The Pentagon's Special Inspector General for Iraq Reconstruction (SIGIR) has released its latest quarterly report to Congress.
In its discussion of reconstruction, corruption, and political developments in Iraq in the last quarter, SIGIR suggests that the country is entering a period of "nascent normalcy," in which Iraqi authorities are gradually taking over areas formerly controlled by Coalition forces.
The report, signed by the Special Inspector General Stewart W. Bowen, Jr., begins:
This penultimate quarter of the Year of Transfer witnessed the emergence of nascent normalcy in Iraq. As U.S. reconstruction assistance continued to target civil and military capacity building, Iraq achieved progress on the security, political, and economic fronts. Violent incidents dropped to their lowest levels since 2004; the long-awaited Provincial Election Law finally passed; and commercial activity, spurred by Iraq’s oil-revenue windfall, continued to increase. But, as General Ray Odierno, the new Commanding General, Multi-National Force-Iraq (MNF-I), recently noted, Iraq “was a failed state (in 2006). In 2008, it’s a fragile state. We’ve got to move it to a stable state.” To sustain progress in this direction, Iraq must improve its provision of security and essential services, such as electricity, potable water, sewage systems, and health care services.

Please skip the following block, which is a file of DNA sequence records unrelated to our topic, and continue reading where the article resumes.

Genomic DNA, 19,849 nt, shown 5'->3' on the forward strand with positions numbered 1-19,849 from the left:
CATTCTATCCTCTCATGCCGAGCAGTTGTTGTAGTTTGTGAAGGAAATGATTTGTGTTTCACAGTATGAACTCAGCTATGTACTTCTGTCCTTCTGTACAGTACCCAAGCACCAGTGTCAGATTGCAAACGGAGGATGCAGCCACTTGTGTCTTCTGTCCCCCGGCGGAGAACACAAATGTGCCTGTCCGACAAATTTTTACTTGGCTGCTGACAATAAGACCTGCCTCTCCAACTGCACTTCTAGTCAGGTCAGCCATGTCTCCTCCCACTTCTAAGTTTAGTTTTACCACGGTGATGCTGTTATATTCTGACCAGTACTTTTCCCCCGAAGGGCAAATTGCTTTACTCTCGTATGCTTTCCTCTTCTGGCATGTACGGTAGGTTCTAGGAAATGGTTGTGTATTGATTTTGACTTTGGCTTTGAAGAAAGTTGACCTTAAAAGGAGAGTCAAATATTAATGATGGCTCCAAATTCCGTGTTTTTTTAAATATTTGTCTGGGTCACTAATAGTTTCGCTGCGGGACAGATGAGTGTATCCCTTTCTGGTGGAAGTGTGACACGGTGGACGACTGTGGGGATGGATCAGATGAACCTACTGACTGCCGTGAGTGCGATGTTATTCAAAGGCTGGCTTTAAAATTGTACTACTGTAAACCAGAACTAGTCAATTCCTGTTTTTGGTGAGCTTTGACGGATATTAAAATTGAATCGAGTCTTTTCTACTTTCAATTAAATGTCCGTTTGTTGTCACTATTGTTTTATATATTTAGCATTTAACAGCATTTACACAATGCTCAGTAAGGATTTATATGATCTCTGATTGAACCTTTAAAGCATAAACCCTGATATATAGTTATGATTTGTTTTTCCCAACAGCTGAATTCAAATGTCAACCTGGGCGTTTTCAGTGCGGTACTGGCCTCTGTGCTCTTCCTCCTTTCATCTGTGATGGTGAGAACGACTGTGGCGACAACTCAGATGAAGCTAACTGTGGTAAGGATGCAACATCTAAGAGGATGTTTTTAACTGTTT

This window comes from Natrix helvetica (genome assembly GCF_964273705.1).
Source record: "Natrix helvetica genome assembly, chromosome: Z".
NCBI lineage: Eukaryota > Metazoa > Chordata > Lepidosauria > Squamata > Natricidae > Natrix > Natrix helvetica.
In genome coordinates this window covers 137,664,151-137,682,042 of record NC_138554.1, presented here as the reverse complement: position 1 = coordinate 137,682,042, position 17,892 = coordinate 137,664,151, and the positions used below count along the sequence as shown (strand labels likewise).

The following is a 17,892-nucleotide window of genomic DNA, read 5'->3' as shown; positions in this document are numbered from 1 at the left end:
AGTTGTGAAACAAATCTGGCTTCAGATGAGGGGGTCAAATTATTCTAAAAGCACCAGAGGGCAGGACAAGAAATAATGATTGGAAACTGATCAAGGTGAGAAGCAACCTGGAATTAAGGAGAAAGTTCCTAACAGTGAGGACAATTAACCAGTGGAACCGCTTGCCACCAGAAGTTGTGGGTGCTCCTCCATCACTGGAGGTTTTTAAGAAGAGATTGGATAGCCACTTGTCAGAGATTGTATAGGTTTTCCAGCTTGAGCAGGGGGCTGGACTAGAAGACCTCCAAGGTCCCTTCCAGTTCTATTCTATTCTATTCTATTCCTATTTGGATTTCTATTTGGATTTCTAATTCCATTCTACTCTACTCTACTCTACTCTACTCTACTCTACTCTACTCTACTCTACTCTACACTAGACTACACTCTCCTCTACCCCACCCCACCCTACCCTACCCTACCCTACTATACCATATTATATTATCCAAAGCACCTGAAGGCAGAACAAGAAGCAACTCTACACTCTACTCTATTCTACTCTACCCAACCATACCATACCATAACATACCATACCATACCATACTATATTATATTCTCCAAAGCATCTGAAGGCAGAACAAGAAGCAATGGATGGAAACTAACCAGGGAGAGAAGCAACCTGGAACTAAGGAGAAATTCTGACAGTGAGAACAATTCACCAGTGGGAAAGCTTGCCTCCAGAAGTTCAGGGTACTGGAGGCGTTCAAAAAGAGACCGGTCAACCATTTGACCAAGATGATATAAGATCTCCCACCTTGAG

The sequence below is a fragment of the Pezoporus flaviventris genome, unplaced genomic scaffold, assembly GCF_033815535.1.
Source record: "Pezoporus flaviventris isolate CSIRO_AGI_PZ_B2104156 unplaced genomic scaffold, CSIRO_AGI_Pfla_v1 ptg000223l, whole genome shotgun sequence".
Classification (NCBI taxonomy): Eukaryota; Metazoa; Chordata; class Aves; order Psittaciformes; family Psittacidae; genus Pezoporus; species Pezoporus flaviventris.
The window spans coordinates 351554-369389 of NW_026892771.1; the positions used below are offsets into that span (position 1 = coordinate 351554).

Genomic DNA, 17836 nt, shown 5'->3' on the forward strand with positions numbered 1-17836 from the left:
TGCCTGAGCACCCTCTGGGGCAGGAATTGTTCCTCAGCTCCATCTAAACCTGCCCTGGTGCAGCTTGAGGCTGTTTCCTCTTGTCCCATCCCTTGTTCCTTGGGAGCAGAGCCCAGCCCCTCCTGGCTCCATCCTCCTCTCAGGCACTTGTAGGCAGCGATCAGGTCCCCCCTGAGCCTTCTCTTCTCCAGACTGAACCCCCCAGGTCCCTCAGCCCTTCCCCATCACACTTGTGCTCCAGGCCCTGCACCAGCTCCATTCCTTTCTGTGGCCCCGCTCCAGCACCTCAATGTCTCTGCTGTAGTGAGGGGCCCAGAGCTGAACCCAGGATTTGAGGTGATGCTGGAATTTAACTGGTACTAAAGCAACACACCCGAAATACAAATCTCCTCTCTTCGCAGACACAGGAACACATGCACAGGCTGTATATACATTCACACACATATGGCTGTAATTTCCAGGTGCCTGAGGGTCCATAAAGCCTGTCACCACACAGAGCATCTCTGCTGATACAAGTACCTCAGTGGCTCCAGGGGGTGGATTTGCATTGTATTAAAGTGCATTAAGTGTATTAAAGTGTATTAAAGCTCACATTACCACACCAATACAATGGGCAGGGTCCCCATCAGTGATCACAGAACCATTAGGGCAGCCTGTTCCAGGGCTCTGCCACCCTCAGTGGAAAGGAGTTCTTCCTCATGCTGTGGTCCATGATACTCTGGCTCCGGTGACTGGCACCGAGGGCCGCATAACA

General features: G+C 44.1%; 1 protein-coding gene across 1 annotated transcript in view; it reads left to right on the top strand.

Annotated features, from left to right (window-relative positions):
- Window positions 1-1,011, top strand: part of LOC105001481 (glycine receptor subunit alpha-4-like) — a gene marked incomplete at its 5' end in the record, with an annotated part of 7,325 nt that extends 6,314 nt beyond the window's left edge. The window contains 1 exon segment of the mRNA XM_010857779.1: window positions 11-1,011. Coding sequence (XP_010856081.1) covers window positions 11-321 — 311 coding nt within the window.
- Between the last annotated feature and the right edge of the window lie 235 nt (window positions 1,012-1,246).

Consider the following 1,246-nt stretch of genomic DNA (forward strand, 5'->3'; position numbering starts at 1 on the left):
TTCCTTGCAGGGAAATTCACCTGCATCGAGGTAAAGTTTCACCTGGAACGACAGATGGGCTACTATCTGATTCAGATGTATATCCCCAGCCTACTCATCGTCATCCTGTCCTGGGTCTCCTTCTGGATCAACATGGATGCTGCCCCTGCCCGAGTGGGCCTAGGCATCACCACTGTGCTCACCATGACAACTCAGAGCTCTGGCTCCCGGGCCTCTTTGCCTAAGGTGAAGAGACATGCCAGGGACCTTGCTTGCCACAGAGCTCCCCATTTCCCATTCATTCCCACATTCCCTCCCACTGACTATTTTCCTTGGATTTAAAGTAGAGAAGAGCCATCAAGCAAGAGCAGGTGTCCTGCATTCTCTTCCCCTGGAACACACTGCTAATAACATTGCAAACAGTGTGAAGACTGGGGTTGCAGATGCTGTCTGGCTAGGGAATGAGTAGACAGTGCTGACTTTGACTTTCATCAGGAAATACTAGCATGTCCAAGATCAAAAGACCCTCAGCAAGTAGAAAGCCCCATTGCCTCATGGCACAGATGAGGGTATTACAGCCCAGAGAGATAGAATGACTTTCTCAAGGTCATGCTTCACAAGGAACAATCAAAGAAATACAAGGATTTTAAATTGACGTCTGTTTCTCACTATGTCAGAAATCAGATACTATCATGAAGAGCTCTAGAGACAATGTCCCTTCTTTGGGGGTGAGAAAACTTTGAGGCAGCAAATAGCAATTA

Later in the document, SIGIR likens corruption in Iraq to a "second insurgency" that hampers the political and economic progress in the country.
Scroll through the report below, or download the entire 4.2MB PDF, in whole or in parts, from the SIGIR website.